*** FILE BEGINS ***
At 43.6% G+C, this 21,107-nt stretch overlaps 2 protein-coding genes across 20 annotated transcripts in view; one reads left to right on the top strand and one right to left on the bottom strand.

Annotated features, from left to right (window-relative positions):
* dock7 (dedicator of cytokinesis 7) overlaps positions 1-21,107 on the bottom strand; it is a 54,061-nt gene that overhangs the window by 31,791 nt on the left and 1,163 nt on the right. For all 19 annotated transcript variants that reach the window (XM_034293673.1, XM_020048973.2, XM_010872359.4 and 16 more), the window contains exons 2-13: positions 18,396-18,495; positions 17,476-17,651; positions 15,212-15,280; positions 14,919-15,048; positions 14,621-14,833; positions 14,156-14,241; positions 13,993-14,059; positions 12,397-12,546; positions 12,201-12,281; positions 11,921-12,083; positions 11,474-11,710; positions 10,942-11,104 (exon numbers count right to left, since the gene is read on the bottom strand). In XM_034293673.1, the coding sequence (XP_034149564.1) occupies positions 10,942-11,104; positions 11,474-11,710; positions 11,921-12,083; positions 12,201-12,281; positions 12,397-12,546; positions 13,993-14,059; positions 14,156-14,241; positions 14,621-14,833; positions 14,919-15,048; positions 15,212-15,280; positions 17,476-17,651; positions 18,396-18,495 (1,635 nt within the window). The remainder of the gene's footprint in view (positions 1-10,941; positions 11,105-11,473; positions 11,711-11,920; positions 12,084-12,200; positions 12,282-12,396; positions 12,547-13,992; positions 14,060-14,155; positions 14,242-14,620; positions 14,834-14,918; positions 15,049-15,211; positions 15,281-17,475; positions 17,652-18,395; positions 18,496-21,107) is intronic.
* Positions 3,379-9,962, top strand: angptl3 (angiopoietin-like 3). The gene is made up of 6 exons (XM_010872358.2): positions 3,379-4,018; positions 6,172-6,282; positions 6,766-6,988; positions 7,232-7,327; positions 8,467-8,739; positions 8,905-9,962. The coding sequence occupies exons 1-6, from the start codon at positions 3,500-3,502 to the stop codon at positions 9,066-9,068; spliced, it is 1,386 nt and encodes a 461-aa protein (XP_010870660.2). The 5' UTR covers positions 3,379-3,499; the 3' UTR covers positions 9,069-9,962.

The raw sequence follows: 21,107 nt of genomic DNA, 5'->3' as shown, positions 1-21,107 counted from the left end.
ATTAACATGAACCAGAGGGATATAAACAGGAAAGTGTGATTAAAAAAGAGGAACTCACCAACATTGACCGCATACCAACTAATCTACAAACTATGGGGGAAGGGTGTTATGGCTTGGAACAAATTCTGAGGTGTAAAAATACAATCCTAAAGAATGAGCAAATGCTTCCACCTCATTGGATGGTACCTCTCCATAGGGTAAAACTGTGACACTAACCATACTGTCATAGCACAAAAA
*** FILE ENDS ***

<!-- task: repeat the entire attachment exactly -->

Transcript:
At 43.6% G+C, this 21,107-nt stretch overlaps 2 protein-coding genes across 20 annotated transcripts in view; one reads left to right on the top strand and one right to left on the bottom strand.

Annotated features, from left to right (window-relative positions):
* dock7 (dedicator of cytokinesis 7) overlaps positions 1-21,107 on the bottom strand; it is a 54,061-nt gene that overhangs the window by 31,791 nt on the left and 1,163 nt on the right. For all 19 annotated transcript variants that reach the window (XM_034293673.1, XM_020048973.2, XM_010872359.4 and 16 more), the window contains exons 2-13: positions 18,396-18,495; positions 17,476-17,651; positions 15,212-15,280; positions 14,919-15,048; positions 14,621-14,833; positions 14,156-14,241; positions 13,993-14,059; positions 12,397-12,546; positions 12,201-12,281; positions 11,921-12,083; positions 11,474-11,710; positions 10,942-11,104 (exon numbers count right to left, since the gene is read on the bottom strand). In XM_034293673.1, the coding sequence (XP_034149564.1) occupies positions 10,942-11,104; positions 11,474-11,710; positions 11,921-12,083; positions 12,201-12,281; positions 12,397-12,546; positions 13,993-14,059; positions 14,156-14,241; positions 14,621-14,833; positions 14,919-15,048; positions 15,212-15,280; positions 17,476-17,651; positions 18,396-18,495 (1,635 nt within the window). The remainder of the gene's footprint in view (positions 1-10,941; positions 11,105-11,473; positions 11,711-11,920; positions 12,084-12,200; positions 12,282-12,396; positions 12,547-13,992; positions 14,060-14,155; positions 14,242-14,620; positions 14,834-14,918; positions 15,049-15,211; positions 15,281-17,475; positions 17,652-18,395; positions 18,496-21,107) is intronic.
* Positions 3,379-9,962, top strand: angptl3 (angiopoietin-like 3). The gene is made up of 6 exons (XM_010872358.2): positions 3,379-4,018; positions 6,172-6,282; positions 6,766-6,988; positions 7,232-7,327; positions 8,467-8,739; positions 8,905-9,962. The coding sequence occupies exons 1-6, from the start codon at positions 3,500-3,502 to the stop codon at positions 9,066-9,068; spliced, it is 1,386 nt and encodes a 461-aa protein (XP_010870660.2). The 5' UTR covers positions 3,379-3,499; the 3' UTR covers positions 9,069-9,962.

The raw sequence follows: 21,107 nt of genomic DNA, 5'->3' as shown, positions 1-21,107 counted from the left end.
ATTAACATGAACCAGAGGGATATAAACAGGAAAGTGTGATTAAAAAAGAGGAACTCACCAACATTGACCGCATACCAACTAATCTACAAACTATGGGGGAAGGGTGTTATGGCTTGGAACAAATTCTGAGGTGTAAAAATACAATCCTAAAGAATGAGCAAATGCTTCCACCTCATTGGATGGTACCTCTCCATAGGGTAAAACTGTGACACTAACCATACTGTCATAGCACAAAAA